Make the most of speaking at an event
Your name is on the speaking event program; your speech is ready. Now – how do you get the event publicist excited about you and ensure you get noticed?
So you’ve finally had your paper accepted at a conference or have been invited to talk at a major event. You’ve worked hard for this – congratulations! Public speaking at an event is one of the biggest stepping stones to becoming an acknowledged expert.
But inevitably at any good event there will be a range of fantastic speakers on the program, probably including a headline guest from overseas who has a new book. How will you get noticed among them all? It’s a good question – but not impossible to achieve.
I’ve publicised major events, including Sydney Writers’ Festival, where there can often be 200 authors attending. From this experience I know there are easy ways to make sure the event publicity team know who you are and why you’d make a great media interview. It doesn’t matter if you’re at an event with ten other speakers or two – these same rules apply.
Create a compelling profile
Start by preparing a one-page document profiling yourself. Give an introduction to the subject you’re speaking on and why you’ve chosen it. Add points covering any other related subjects you can cover.
"A good publicity photo will be selected over one that is poor quality or out of date – so make sure yours ticks all the boxes."
Include some bullet-point highlights that demonstrate you’re respected and renowned. Mention major clients, recent business achievements or awards and your latest appearances in workshops, seminars or other speaking events. Insert links to any previous media coverage or sites that show more about you.
Make sure you align all of this information with your event subject. You may have highlights that are quite unrelated to current interests. Don’t confuse things by dwelling on these.
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Invest in a quality publicity photo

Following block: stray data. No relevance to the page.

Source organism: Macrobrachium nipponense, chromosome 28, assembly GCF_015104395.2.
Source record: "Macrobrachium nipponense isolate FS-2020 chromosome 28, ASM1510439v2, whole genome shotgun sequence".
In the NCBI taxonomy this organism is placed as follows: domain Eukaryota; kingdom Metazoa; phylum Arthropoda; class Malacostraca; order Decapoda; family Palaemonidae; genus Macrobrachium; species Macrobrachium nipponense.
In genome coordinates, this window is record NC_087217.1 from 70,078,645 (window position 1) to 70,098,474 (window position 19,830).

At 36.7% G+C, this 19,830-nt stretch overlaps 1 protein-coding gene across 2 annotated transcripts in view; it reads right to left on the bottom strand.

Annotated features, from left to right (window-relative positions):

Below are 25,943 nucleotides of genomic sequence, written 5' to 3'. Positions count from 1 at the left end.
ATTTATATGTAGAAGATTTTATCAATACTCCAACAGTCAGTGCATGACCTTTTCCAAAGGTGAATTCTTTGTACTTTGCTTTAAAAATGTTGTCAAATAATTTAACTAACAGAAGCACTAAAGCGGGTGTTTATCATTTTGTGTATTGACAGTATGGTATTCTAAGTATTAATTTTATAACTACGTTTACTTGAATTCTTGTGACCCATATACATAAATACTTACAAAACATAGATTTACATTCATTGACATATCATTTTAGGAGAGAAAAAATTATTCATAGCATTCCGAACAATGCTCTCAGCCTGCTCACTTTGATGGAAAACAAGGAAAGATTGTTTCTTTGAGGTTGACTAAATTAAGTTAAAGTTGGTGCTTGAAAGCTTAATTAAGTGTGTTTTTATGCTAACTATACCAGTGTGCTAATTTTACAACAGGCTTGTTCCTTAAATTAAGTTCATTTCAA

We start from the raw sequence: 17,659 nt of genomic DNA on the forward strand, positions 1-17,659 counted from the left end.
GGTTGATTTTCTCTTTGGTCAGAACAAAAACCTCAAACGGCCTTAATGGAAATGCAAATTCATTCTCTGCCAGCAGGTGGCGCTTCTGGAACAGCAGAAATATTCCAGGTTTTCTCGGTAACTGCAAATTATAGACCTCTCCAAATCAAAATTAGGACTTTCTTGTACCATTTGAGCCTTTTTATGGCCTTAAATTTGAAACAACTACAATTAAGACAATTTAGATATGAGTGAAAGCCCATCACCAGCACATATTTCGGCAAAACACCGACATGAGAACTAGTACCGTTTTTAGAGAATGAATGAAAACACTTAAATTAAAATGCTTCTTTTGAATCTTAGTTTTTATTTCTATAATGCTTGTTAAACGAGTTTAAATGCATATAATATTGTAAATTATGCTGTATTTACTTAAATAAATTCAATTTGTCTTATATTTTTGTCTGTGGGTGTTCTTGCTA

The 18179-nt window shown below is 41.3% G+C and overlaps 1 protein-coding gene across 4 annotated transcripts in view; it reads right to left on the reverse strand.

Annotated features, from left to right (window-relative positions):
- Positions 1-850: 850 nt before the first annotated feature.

Before you take a snap with your iPhone, do a little research online and flick through some magazines to find profile photos of other experts. What colours are they wearing? How much of their body can you see? (I recommend a bit more than the head but not the whole body.) Are they smiling or serious? Take a good look and think about presenting yourself in a style that suits your personality and business.
The pictures you take may be used on the event program or in the media; so it’s worth doing well. Please don’t use a photo taken several years ago. I know you looked younger and your hair was less grey; but it’s important to be authentic. It’s surprising how quickly photos date and media will prefer a recent picture. A good publicity photo will be selected over one that is poor quality or out of date – so make sure yours ticks all the boxes. For women, consider having your makeup professionally done, ensuring you brief the makeup artist that you want to look professional, not nightclub-ready. This can work wonders for your confidence and appearance. When emailing your photo, remember that to be suitable for print it must be high resolution (at least 300 DPI) and very large.
Directly contact the event organiser or publicist. Make sure they receive your one-page document and photos. Don’t assume they’ll already know everything there is to know about you. Take the time to have a conversation so they can hear your voice and learn a bit about you.
You may be able to tell them the themes media typically pick up on in your area of expertise. Ask if there’s anything you can do to make their job easier. Tell them you’re happy to do any media appearances or interviews that come up. Publicists love people who are ready and willing. If you have media contacts who may be interested in covering your event, discuss these, too.
Implementing all of these points will give you a much better chance of being noticed at your next event. You might not be the international guest with the new book, but you could be the best-prepared and most-available speaker on the program. And that could make all the difference.
What tips do you have for getting the most out of speaking at an event?